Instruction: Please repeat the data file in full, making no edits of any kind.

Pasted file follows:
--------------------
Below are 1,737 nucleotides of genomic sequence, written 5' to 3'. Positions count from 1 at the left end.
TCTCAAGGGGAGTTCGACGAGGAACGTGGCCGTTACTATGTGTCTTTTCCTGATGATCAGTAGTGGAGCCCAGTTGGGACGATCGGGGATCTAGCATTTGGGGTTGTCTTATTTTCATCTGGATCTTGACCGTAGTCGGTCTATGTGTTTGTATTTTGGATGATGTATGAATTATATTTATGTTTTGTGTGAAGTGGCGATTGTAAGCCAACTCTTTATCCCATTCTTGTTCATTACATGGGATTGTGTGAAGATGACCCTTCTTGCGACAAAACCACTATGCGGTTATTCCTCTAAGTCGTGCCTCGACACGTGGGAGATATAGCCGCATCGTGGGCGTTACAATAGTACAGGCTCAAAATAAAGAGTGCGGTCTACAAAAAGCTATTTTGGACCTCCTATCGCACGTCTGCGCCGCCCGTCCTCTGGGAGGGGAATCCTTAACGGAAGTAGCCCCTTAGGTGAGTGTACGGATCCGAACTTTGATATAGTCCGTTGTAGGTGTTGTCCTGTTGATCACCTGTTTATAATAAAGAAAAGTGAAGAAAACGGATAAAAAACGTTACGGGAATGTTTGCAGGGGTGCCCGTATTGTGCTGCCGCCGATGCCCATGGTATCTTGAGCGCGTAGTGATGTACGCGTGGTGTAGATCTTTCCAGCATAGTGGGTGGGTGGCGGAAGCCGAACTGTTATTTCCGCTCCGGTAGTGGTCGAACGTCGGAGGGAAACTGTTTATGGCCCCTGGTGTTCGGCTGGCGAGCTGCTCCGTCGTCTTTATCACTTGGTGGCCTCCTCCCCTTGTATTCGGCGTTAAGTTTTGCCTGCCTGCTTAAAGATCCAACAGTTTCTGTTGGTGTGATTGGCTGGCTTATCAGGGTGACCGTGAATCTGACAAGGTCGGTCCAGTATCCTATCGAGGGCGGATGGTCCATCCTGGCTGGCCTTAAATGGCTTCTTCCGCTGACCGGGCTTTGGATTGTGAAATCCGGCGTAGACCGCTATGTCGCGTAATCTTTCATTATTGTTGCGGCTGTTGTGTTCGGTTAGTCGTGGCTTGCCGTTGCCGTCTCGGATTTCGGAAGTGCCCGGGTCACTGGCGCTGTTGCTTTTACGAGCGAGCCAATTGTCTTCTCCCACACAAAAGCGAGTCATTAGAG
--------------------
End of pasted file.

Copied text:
Below are 1,737 nucleotides of genomic sequence, written 5' to 3'. Positions count from 1 at the left end.
TCTCAAGGGGAGTTCGACGAGGAACGTGGCCGTTACTATGTGTCTTTTCCTGATGATCAGTAGTGGAGCCCAGTTGGGACGATCGGGGATCTAGCATTTGGGGTTGTCTTATTTTCATCTGGATCTTGACCGTAGTCGGTCTATGTGTTTGTATTTTGGATGATGTATGAATTATATTTATGTTTTGTGTGAAGTGGCGATTGTAAGCCAACTCTTTATCCCATTCTTGTTCATTACATGGGATTGTGTGAAGATGACCCTTCTTGCGACAAAACCACTATGCGGTTATTCCTCTAAGTCGTGCCTCGACACGTGGGAGATATAGCCGCATCGTGGGCGTTACAATAGTACAGGCTCAAAATAAAGAGTGCGGTCTACAAAAAGCTATTTTGGACCTCCTATCGCACGTCTGCGCCGCCCGTCCTCTGGGAGGGGAATCCTTAACGGAAGTAGCCCCTTAGGTGAGTGTACGGATCCGAACTTTGATATAGTCCGTTGTAGGTGTTGTCCTGTTGATCACCTGTTTATAATAAAGAAAAGTGAAGAAAACGGATAAAAAACGTTACGGGAATGTTTGCAGGGGTGCCCGTATTGTGCTGCCGCCGATGCCCATGGTATCTTGAGCGCGTAGTGATGTACGCGTGGTGTAGATCTTTCCAGCATAGTGGGTGGGTGGCGGAAGCCGAACTGTTATTTCCGCTCCGGTAGTGGTCGAACGTCGGAGGGAAACTGTTTATGGCCCCTGGTGTTCGGCTGGCGAGCTGCTCCGTCGTCTTTATCACTTGGTGGCCTCCTCCCCTTGTATTCGGCGTTAAGTTTTGCCTGCCTGCTTAAAGATCCAACAGTTTCTGTTGGTGTGATTGGCTGGCTTATCAGGGTGACCGTGAATCTGACAAGGTCGGTCCAGTATCCTATCGAGGGCGGATGGTCCATCCTGGCTGGCCTTAAATGGCTTCTTCCGCTGACCGGGCTTTGGATTGTGAAATCCGGCGTAGACCGCTATGTCGCGTAATCTTTCATTATTGTTGCGGCTGTTGTGTTCGGTTAGTCGTGGCTTGCCGTTGCCGTCTCGGATTTCGGAAGTGCCCGGGTCACTGGCGCTGTTGCTTTTACGAGCGAGCCAATTGTCTTCTCCCACACAAAAGCGAGTCATTAGAG